Page Title

The Epsom Salt Myth

Body

Many of us have a few tricks we’ve developed in growing a great garden. One trick is to put a scoop of Epsom salt into each hole when planting tomatoes. Some gardeners swear it prevents blossom end rot.

It’s time to debunk that myth. Epsom salt doesn’t stop blossom end rot—it leads to more of it.

Blossom end rot is caused by a deficiency of calcium. Epsom salt contains magnesium sulfate—no calcium at all.

Adding Epsom salt to the soil may create more rot since magnesium and calcium ions compete for uptake into the plant. The more magnesium in the soil, the less chance that calcium will be absorbed.

Epsom Salt Does Not Prevent Blossom End Rot

So what can we do to prevent blossom end rot?

Don’t focus on the soil. Most soils in ND have plenty of calcium.

Focus on watering. The uptake of calcium depends on the uptake of water.

Irrigate regularly. Avoid the extremes of waterlogged soil and droughty soil. Mulch to maintain consistent levels of moisture in the soil.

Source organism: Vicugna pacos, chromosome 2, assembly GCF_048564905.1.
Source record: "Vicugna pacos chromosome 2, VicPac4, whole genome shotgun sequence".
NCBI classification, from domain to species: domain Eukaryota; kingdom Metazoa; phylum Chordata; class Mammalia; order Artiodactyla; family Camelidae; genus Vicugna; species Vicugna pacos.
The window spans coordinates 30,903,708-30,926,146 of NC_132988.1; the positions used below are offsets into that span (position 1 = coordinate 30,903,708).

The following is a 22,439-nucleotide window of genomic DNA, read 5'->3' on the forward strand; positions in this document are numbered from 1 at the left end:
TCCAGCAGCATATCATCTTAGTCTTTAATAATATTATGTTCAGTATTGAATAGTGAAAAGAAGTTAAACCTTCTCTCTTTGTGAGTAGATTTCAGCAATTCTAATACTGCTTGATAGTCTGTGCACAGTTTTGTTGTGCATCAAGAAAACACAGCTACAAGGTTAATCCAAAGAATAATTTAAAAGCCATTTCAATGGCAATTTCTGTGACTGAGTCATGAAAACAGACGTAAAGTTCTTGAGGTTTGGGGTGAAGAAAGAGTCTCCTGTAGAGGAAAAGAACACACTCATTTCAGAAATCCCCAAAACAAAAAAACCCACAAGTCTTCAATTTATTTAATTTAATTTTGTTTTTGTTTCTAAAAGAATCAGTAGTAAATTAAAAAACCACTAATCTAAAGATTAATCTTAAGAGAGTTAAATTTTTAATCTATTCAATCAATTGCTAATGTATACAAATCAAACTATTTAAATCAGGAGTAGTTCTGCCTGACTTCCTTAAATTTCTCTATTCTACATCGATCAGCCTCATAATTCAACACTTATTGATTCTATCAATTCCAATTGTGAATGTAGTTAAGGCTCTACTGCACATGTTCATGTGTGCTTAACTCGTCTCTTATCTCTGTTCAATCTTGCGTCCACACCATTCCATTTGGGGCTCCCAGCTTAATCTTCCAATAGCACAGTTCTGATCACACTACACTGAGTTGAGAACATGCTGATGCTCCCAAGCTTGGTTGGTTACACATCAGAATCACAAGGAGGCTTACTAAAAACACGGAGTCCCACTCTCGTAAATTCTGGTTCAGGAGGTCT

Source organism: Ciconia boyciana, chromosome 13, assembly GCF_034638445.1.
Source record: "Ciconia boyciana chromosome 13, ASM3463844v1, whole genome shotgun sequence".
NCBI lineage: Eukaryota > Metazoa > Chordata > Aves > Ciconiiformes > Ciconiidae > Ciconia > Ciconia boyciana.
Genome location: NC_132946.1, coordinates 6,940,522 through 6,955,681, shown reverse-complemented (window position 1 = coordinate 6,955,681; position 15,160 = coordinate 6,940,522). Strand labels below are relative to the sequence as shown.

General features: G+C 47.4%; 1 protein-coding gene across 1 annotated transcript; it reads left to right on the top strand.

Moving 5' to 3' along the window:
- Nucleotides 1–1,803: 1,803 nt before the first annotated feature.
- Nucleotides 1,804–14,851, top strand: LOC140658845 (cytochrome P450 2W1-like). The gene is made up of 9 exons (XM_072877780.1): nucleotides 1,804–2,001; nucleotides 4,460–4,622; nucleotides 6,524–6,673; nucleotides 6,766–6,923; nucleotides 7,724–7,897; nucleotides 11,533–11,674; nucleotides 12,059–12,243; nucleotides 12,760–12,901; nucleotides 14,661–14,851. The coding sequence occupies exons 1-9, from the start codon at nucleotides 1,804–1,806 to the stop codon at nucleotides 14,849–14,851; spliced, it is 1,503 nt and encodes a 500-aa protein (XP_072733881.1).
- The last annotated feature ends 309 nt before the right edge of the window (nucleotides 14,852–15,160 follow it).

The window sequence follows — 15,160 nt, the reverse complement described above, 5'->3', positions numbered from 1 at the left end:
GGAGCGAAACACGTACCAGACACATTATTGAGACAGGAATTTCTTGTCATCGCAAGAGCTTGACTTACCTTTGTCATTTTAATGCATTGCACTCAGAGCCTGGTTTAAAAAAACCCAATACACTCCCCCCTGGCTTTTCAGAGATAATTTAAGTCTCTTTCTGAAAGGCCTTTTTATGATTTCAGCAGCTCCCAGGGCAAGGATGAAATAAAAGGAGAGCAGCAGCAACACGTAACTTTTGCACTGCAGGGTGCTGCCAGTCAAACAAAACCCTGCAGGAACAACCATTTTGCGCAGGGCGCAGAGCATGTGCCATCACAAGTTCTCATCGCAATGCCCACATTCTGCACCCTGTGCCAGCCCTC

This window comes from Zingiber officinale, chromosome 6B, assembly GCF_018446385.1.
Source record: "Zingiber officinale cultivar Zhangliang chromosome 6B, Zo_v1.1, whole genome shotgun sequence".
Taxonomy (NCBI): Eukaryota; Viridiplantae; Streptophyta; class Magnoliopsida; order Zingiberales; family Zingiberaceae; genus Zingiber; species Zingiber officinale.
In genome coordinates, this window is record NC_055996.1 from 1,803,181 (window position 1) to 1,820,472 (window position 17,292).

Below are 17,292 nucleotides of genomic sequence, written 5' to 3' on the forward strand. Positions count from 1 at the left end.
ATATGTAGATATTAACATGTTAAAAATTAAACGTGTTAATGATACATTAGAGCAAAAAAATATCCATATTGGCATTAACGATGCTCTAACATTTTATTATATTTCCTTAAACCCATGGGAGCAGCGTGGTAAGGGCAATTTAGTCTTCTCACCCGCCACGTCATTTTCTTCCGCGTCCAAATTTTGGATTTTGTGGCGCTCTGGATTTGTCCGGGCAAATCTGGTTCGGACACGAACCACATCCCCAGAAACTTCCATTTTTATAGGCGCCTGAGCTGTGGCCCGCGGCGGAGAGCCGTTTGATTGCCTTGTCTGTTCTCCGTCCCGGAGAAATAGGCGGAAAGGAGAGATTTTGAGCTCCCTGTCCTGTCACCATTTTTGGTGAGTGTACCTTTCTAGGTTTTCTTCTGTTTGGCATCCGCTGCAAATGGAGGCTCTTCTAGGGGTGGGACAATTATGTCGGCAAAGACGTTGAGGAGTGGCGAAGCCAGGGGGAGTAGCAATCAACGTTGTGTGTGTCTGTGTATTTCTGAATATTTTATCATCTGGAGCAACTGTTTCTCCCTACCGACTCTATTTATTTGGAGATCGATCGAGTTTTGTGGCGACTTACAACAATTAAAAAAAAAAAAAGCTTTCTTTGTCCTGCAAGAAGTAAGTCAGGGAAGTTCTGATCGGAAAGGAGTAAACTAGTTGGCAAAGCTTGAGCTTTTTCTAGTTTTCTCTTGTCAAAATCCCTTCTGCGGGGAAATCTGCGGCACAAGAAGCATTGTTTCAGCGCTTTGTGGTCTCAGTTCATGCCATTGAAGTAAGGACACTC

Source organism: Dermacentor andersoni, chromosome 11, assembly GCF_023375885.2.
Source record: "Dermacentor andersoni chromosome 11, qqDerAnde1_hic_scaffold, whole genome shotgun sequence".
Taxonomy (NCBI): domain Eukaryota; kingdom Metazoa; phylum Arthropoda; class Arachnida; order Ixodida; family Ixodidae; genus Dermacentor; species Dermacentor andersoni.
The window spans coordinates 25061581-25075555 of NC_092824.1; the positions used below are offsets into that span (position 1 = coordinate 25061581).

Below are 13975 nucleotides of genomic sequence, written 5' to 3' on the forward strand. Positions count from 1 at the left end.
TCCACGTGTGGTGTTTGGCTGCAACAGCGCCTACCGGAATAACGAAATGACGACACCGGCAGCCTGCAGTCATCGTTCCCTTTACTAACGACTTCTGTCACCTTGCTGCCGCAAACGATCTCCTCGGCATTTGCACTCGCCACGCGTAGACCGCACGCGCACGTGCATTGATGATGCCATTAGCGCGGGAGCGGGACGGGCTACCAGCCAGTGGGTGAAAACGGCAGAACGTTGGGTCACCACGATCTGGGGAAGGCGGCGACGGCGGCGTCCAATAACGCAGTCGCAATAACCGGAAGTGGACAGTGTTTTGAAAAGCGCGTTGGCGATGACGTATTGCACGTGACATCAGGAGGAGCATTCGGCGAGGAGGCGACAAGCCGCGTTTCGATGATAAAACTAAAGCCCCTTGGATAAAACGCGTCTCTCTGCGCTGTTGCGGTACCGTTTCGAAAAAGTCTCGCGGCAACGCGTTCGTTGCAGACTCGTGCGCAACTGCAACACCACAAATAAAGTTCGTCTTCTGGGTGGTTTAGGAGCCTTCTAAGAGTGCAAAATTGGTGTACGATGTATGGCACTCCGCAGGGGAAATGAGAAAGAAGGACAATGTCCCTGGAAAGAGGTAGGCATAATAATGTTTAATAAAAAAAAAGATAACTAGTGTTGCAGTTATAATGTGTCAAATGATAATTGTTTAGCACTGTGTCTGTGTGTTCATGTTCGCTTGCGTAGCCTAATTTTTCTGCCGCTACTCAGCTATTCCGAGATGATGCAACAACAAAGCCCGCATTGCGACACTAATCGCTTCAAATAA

Cultivate shallowly. Don’t damage the roots of your vines. We need these roots to absorb calcium.

Avoid overfertilization, especially with ammoniacal nitrogen fertilizers (ammonium nitrate and most complete fertilizers such as 10–10–10). Ammonium competes with calcium for uptake. Calcium nitrate is a better choice.

Vines should be green but not lush. Lush vines are more likely to suffer rot since actively growing leaves take calcium from the vine before the fruits get it. As a general rule, don’t sidedress a vine until after its first fruits set. Pinch suckers.

Calcium sprays might (or might not) help. Mix 4 tablespoons of calcium nitrate per gallon of water. Spray fruits, not leaves, two to three times a week. The key time is when tomatoes are dime-sized or smaller.

Written by Tom Kalb, Extension Horticulturist, North Dakota State University. Published in the NDSU Yard & Garden Report, June 8, 2016.

Sources: Joy, A. and B. Hudelson. 2005. Blossom end rot. Univ. of Wisconsin Fact Sheet XHT1140. Madison, WI.
Williamson, J. 2009. Blossom end rot of tomato—an update. Clemson University Home and Garden Information Center. Clemson, SC.

Photos were made available under Creative Commons licenses specified by the photographers: Tom Kalb, NDSU; Mark; and Paul Bachi, Univ. of Kentucky Research and Education Center, Bugwood.org.